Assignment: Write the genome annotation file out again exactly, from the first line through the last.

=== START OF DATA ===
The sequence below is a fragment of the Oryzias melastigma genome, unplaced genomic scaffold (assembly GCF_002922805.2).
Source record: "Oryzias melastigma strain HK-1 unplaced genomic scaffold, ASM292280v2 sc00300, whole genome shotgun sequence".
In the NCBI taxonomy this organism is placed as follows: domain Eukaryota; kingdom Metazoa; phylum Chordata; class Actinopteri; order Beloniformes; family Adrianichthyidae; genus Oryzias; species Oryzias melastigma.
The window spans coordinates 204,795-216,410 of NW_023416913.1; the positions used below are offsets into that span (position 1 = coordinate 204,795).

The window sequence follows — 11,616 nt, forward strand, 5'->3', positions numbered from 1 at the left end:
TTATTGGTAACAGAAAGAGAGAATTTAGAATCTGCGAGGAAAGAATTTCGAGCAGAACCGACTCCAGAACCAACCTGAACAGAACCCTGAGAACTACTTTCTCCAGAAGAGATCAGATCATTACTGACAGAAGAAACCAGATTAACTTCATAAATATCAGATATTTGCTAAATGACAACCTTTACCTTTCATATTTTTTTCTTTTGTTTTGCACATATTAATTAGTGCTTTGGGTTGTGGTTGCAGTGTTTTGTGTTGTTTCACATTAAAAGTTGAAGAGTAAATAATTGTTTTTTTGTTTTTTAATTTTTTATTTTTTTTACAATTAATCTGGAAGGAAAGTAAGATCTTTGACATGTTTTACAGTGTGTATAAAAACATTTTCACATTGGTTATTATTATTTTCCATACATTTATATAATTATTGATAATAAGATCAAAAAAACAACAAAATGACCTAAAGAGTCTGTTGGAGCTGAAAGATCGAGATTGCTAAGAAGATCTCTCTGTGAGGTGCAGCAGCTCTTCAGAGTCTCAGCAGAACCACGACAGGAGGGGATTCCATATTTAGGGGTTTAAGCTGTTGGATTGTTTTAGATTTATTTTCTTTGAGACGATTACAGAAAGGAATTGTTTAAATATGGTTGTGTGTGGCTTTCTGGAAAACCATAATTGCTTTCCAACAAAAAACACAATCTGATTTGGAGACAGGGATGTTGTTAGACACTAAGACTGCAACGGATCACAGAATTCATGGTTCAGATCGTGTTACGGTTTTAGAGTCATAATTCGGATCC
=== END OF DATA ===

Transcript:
The sequence below is a fragment of the Oryzias melastigma genome, unplaced genomic scaffold (assembly GCF_002922805.2).
Source record: "Oryzias melastigma strain HK-1 unplaced genomic scaffold, ASM292280v2 sc00300, whole genome shotgun sequence".
In the NCBI taxonomy this organism is placed as follows: domain Eukaryota; kingdom Metazoa; phylum Chordata; class Actinopteri; order Beloniformes; family Adrianichthyidae; genus Oryzias; species Oryzias melastigma.
The window spans coordinates 204,795-216,410 of NW_023416913.1; the positions used below are offsets into that span (position 1 = coordinate 204,795).

The window sequence follows — 11,616 nt, forward strand, 5'->3', positions numbered from 1 at the left end:
TTATTGGTAACAGAAAGAGAGAATTTAGAATCTGCGAGGAAAGAATTTCGAGCAGAACCGACTCCAGAACCAACCTGAACAGAACCCTGAGAACTACTTTCTCCAGAAGAGATCAGATCATTACTGACAGAAGAAACCAGATTAACTTCATAAATATCAGATATTTGCTAAATGACAACCTTTACCTTTCATATTTTTTTCTTTTGTTTTGCACATATTAATTAGTGCTTTGGGTTGTGGTTGCAGTGTTTTGTGTTGTTTCACATTAAAAGTTGAAGAGTAAATAATTGTTTTTTTGTTTTTTAATTTTTTATTTTTTTTACAATTAATCTGGAAGGAAAGTAAGATCTTTGACATGTTTTACAGTGTGTATAAAAACATTTTCACATTGGTTATTATTATTTTCCATACATTTATATAATTATTGATAATAAGATCAAAAAAACAACAAAATGACCTAAAGAGTCTGTTGGAGCTGAAAGATCGAGATTGCTAAGAAGATCTCTCTGTGAGGTGCAGCAGCTCTTCAGAGTCTCAGCAGAACCACGACAGGAGGGGATTCCATATTTAGGGGTTTAAGCTGTTGGATTGTTTTAGATTTATTTTCTTTGAGACGATTACAGAAAGGAATTGTTTAAATATGGTTGTGTGTGGCTTTCTGGAAAACCATAATTGCTTTCCAACAAAAAACACAATCTGATTTGGAGACAGGGATGTTGTTAGACACTAAGACTGCAACGGATCACAGAATTCATGGTTCAGATCGTGTTACGGTTTTAGAGTCATAATTCGGATCC